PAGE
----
ScienceDaily (Aug. 2, 2012) — All children who build sandcastles on the beach know that in addition to sand you also need to add a little water to prevent the structure from collapsing. But why is this? In an article which appeared today in Scientific Reports from the publishers of Nature, researchers from the University of Amsterdam’s (UvA) Institute of Physics (IoP) answer this question.
The function of water in sandcastles is to form small 'bridges' which make the grains of sand stick together, thus increasing the solidity of the structure. The researchers show that the optimum amount of water is very small (only a few per cent). If this optimum concentration is used, sandcastles reaching five metres in height can be built.
While it might sound flippant, building the best structures out of sand is a tricky civil engineering problem. That's why a team of scientists, led by Daniel Bonn from the Laboratory of Physical Statistics in Paris, set to a complex series of experiments involving theoretical and practical modelling of sand castles.
By testing different levels of sand wetness, they studied how columns of sand buckled as they were built higher and higher. Eventually, they found that there's an optimum sand wetness: you should be aiming to have a liquid volume fraction of 1 percent. That means that, by volume, you need to combine 99 parts of perfectly dry sand with 1 part water to build the ultimate castle. The result is published by Nature.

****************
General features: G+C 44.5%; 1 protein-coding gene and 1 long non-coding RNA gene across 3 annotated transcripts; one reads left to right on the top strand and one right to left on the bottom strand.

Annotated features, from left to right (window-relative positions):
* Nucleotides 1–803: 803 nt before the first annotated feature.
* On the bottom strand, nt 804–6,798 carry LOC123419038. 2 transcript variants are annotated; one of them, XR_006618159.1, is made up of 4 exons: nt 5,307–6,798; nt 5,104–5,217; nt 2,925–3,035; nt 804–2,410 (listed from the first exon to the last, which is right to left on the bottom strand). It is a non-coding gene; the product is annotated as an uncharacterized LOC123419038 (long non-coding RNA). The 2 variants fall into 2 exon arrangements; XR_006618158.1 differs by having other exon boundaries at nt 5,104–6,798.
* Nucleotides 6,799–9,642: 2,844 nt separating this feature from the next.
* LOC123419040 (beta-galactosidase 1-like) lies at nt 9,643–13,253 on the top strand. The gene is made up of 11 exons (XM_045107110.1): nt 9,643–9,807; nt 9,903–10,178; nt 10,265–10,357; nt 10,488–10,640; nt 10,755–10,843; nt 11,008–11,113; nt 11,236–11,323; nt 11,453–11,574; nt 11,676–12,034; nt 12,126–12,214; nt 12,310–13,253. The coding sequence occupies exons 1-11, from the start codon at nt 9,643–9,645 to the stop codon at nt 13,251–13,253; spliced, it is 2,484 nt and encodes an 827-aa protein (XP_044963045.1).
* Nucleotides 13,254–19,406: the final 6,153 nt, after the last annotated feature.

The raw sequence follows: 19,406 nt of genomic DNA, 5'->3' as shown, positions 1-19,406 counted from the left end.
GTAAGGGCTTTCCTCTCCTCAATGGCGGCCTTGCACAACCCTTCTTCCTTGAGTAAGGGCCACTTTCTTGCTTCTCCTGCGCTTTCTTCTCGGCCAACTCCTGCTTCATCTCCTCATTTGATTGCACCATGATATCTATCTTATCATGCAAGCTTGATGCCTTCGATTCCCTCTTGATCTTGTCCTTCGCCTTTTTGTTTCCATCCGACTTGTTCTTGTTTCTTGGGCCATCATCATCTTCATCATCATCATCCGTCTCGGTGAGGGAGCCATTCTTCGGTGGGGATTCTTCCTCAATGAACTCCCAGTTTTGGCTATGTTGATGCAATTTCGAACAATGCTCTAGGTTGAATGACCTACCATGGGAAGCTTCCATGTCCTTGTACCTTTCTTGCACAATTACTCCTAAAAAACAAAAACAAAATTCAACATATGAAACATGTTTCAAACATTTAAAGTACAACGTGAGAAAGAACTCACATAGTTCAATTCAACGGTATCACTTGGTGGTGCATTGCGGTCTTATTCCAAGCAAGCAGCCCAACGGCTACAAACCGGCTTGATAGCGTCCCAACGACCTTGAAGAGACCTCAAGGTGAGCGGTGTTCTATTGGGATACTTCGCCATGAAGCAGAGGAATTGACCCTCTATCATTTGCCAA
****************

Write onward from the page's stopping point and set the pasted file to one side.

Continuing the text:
How to construct the perfect sandcastle
Maryam Pakpour, Mehdi Habibi, Peder Møller & Daniel Bonn
Scientific Reports 2, Article number: 549 doi:10.1038/srep00549
Received 11 June 2012 Accepted 17 July 2012 Published 02 August 2012
Just a bit of water enables one to turn a pile of dry sand into a spectacular sandcastle. Too much water however will destabilize the material, as is seen in landslides. Here we investigated the stability of wet sand columns to account for the maximum height of sandcastles. We find that the columns become unstable to elastic buckling under their own weight. This allows to account for the maximum height of the sand column; it is found to increase as the 2/3 power of the base radius of the column. Measuring the elastic modulus of the wet sand, we find that the optimum strength is achieved at a very low liquid volume fraction of about 1%. Knowing the modulus we can quantitatively account for the measured sandcastle heights.
Figure 1: Sandcastles with diameters 2 cm and 7 cm.
An easy way to achieve the right amount of water, Dr Bonn suggests, is to tamp wet sand in a mould (open at the top and the bottom) with a thumper at least 70 times, as he did in his experiments.
As for the design itself, unsurprisingly, the wider the base the taller the castle. According to calculations, using ideally moist sand, a column with a three inch diameter could rise as high as two metres. At 12 metres, the current world record for the tallest sandcastle, set by Ed Jarrett in 2011, used a base of roughly 11 meters. If Dr Bonn is right, sand engineers could in principle beat that with a castle thrice the height upon the same foundation.